Kevin Gray's On Baseball: Allenson always learningBy KEVIN GRAY
New Hampshire Union Leader
January 08. 2013 11:43PM
As a pull-happy, right-handed hitter, Gary Allenson had trouble with the slider.
The former Red Sox catcher would hunt fastballs, occasionally driving them toward the Green Monster, but those nasty sliders kept pecking away at his batting average.
"That pitch from a right-hander was too tough on me. I didn't recognize it until it was right around the plate," said Allenson, a career .221 hitter with 19 homers, who was named the seventh Fisher Cats manager in team history this week.
In 1980, while serving as backup to Carlton Fisk, Allenson began taking a notebook to the bullpen and charting every pitcher and hitter during the game. Though it didn't occur to him at the time, Allenson was preparing for a career beyond his playing days.
"For me, it was just like going to school. I paid attention in the bullpen. You did your homework and knew who was a dead-red hitter and who was a 'guess' guy. It helped prepare me," who played for the Red Sox from 1979-84.
Before a game in 1982, then-Red Sox manager Ralph Houk was asked if there were any players on the team that have manager-type qualities. Houk pointed to Allenson across the room.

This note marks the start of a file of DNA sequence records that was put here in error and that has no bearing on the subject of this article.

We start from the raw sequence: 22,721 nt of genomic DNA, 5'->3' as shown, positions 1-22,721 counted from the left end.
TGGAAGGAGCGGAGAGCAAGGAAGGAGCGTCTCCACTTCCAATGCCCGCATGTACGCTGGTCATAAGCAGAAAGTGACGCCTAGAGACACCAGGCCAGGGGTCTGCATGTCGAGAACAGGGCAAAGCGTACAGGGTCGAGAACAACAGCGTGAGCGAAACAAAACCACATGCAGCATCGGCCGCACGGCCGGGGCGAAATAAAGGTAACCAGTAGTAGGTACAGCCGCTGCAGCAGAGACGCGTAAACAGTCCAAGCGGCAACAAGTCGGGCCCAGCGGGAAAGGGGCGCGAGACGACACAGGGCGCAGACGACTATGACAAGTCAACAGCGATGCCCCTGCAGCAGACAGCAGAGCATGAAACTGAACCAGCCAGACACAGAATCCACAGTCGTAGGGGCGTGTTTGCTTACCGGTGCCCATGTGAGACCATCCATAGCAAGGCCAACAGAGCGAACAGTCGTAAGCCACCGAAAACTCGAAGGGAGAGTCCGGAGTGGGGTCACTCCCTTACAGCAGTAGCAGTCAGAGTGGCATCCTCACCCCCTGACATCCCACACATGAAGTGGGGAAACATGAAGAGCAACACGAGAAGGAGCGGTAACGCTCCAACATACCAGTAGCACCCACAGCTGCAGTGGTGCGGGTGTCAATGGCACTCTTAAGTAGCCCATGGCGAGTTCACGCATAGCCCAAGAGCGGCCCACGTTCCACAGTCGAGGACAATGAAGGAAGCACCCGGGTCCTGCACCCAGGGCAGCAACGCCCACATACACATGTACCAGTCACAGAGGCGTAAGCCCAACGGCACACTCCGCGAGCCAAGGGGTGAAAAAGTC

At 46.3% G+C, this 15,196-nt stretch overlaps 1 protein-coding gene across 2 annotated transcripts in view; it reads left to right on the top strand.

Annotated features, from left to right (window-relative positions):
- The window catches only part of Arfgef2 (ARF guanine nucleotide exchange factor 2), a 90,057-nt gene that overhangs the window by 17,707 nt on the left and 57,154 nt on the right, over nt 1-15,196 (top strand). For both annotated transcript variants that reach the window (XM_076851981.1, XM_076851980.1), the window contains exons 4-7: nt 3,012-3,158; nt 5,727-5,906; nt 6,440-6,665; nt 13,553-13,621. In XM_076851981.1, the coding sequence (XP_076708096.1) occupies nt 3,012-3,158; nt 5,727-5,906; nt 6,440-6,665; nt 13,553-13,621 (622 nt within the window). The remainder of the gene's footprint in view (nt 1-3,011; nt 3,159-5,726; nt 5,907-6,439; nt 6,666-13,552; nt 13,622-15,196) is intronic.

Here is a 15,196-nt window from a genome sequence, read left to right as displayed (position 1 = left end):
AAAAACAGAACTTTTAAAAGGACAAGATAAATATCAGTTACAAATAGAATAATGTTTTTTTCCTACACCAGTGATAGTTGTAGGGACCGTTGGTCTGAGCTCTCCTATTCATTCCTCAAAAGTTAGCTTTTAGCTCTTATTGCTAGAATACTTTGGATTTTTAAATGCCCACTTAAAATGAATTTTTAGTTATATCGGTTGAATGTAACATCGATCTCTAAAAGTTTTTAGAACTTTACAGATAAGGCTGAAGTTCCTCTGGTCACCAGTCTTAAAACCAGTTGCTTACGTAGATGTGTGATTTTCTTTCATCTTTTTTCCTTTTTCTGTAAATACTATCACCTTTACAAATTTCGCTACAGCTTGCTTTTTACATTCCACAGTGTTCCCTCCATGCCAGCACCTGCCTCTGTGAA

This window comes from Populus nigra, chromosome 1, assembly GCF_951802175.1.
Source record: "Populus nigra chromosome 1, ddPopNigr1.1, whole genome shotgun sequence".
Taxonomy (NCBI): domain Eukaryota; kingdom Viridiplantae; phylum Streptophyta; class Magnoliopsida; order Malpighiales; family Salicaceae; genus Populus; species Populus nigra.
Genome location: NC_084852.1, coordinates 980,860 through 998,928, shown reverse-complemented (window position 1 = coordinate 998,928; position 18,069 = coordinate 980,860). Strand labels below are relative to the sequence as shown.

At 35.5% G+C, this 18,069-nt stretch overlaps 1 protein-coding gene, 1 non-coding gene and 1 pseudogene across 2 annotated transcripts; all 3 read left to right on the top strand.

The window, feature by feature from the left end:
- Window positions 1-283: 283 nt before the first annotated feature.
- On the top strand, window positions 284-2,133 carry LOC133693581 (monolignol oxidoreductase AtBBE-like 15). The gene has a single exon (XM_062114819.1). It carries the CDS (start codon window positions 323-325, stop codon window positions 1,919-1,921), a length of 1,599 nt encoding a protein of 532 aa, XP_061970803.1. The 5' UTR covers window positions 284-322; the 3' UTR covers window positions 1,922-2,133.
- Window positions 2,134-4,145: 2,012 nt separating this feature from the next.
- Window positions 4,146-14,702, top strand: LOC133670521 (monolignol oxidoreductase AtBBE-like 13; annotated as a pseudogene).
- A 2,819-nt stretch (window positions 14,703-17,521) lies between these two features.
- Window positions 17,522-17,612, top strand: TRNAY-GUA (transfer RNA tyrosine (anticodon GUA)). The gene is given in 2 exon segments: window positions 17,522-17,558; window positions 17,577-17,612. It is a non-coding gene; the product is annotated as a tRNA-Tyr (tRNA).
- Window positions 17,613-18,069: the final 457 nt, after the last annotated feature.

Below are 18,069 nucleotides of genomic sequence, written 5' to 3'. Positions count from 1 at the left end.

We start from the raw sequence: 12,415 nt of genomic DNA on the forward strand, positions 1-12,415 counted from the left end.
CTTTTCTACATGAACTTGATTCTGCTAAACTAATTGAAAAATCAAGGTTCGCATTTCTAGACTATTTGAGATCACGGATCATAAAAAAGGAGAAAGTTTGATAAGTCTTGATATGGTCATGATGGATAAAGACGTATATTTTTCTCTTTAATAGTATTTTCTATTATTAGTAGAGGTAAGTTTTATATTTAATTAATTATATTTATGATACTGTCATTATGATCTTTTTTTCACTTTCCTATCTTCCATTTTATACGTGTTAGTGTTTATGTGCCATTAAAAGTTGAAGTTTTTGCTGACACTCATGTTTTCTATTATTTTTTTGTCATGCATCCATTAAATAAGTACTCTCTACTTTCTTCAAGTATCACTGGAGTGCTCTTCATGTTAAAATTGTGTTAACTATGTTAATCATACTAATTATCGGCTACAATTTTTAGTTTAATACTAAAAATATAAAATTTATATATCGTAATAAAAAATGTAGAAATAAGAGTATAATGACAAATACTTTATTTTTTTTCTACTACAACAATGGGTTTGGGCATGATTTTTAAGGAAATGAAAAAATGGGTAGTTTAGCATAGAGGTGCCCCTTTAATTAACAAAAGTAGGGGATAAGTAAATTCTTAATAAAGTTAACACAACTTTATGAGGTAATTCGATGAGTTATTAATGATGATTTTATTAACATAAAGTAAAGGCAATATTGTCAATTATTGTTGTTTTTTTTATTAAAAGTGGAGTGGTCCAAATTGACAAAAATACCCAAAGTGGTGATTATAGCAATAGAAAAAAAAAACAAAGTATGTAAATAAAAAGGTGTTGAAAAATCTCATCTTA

Fast forward 30 years, and the mustached "Muggsy" has won more than 1,000 games in the minors - and lost more than 1,000. Allenson has managed from short-season Single-A Oneonta (Yankees) to Triple-A Ottawa (Orioles). From 1992-94, he served as bullpen coach and third-base coach for the Red Sox, working under then-manager Butch Hobson.
As a player, Allenson learned from managers Don Zimmer, Houk and Bobby Cox.
Zimmer tended to yank Allenson for a pinch-hitter. It became such a routine that the young player began looking over his shoulder for a replacement. Allenson says he also read the newspapers and listened to talk shows, often hearing about another catcher that would soon replace him.
"It's a long walk back to the first-base dugout when the manager calls you in for a pinch-hitter. It's tough. I put a lot of pressure on myself. One thing (Zimmer) could have done for me was given me a pat on the back and say, 'Hey, don't worry about it. You're my guy.' Maybe that wouldn't have been the case two weeks later, but it still helps you relax," Allenson said.
That's a message the 57-year-old will be telling the Fisher Cats, who fell apart last season and finished in last-place with a 61-81 record under Sal Fasano. Allenson, a California native, is anxious to return to New England and help guide Toronto's top prospects to the big leagues.
"When players are that close to the big leagues - and I'm sure I'll be calling guys into the office when they get sent to Toronto - we make sure to tell them to relax. Don't do anything different. And do yourself a favor and let mom and dad buy the paper. It's tougher nowadays. Every game is on TV and you're overcritiqued. Baseball is a tough game. You have to be able to relax, forget about it, and move onto the next game."
Staff writer Kevin Gray covers pro baseball for the New Hampshire Union Leader and New Hampshire Sunday News. His email address is firstname.lastname@example.org.